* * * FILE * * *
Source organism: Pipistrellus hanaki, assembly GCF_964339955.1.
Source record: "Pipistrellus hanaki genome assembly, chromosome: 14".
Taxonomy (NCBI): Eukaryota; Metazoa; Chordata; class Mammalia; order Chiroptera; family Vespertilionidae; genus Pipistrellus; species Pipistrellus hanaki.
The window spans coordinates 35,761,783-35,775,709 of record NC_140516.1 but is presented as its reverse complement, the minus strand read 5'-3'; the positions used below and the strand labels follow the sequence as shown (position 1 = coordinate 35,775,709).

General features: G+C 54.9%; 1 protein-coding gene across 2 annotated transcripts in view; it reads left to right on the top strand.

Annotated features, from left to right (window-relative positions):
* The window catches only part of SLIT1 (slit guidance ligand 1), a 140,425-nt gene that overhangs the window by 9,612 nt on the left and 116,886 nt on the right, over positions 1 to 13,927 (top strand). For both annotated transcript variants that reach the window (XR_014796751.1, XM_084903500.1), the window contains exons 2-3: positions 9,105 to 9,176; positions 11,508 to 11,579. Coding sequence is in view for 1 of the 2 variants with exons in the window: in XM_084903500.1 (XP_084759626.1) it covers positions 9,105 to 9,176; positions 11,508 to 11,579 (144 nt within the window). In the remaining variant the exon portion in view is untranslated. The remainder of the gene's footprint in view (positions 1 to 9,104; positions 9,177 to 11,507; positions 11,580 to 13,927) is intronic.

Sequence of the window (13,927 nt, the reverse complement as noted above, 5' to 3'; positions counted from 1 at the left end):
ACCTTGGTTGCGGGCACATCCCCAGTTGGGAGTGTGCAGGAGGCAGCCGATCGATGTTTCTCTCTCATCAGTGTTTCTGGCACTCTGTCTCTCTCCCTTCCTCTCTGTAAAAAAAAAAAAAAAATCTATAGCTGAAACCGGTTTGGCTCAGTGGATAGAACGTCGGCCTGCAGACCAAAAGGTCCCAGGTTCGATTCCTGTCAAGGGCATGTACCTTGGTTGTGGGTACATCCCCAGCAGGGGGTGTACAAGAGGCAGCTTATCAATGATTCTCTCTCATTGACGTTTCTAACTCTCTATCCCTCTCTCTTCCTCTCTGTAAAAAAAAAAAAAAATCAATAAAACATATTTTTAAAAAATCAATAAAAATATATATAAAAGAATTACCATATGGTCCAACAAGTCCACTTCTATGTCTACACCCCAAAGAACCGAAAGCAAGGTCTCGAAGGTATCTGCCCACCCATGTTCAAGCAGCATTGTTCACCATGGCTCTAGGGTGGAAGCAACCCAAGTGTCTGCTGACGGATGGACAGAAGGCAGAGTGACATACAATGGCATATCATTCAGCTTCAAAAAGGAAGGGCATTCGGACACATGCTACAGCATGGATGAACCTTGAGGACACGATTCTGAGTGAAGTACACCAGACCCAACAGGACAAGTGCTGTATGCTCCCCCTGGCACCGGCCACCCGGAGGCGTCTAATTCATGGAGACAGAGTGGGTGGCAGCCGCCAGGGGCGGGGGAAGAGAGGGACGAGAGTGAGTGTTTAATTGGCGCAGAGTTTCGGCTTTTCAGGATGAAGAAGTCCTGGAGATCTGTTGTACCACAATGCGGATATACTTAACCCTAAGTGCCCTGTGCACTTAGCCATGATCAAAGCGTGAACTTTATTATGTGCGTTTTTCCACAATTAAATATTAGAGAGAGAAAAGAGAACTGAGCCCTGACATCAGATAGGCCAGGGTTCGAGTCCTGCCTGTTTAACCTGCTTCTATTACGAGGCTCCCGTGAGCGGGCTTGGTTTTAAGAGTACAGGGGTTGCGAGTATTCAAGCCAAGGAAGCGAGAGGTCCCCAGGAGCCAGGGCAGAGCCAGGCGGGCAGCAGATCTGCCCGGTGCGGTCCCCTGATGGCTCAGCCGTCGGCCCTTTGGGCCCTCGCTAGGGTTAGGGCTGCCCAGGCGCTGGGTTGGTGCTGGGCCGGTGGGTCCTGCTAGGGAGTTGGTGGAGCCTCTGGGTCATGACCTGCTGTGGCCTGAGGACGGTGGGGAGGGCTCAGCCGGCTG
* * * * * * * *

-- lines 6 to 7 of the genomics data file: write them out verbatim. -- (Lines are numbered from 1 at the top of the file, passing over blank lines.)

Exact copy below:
Annotated features, from left to right (window-relative positions):
* The window catches only part of SLIT1 (slit guidance ligand 1), a 140,425-nt gene that overhangs the window by 9,612 nt on the left and 116,886 nt on the right, over positions 1 to 13,927 (top strand). For both annotated transcript variants that reach the window (XR_014796751.1, XM_084903500.1), the window contains exons 2-3: positions 9,105 to 9,176; positions 11,508 to 11,579. Coding sequence is in view for 1 of the 2 variants with exons in the window: in XM_084903500.1 (XP_084759626.1) it covers positions 9,105 to 9,176; positions 11,508 to 11,579 (144 nt within the window). In the remaining variant the exon portion in view is untranslated. The remainder of the gene's footprint in view (positions 1 to 9,104; positions 9,177 to 11,507; positions 11,580 to 13,927) is intronic.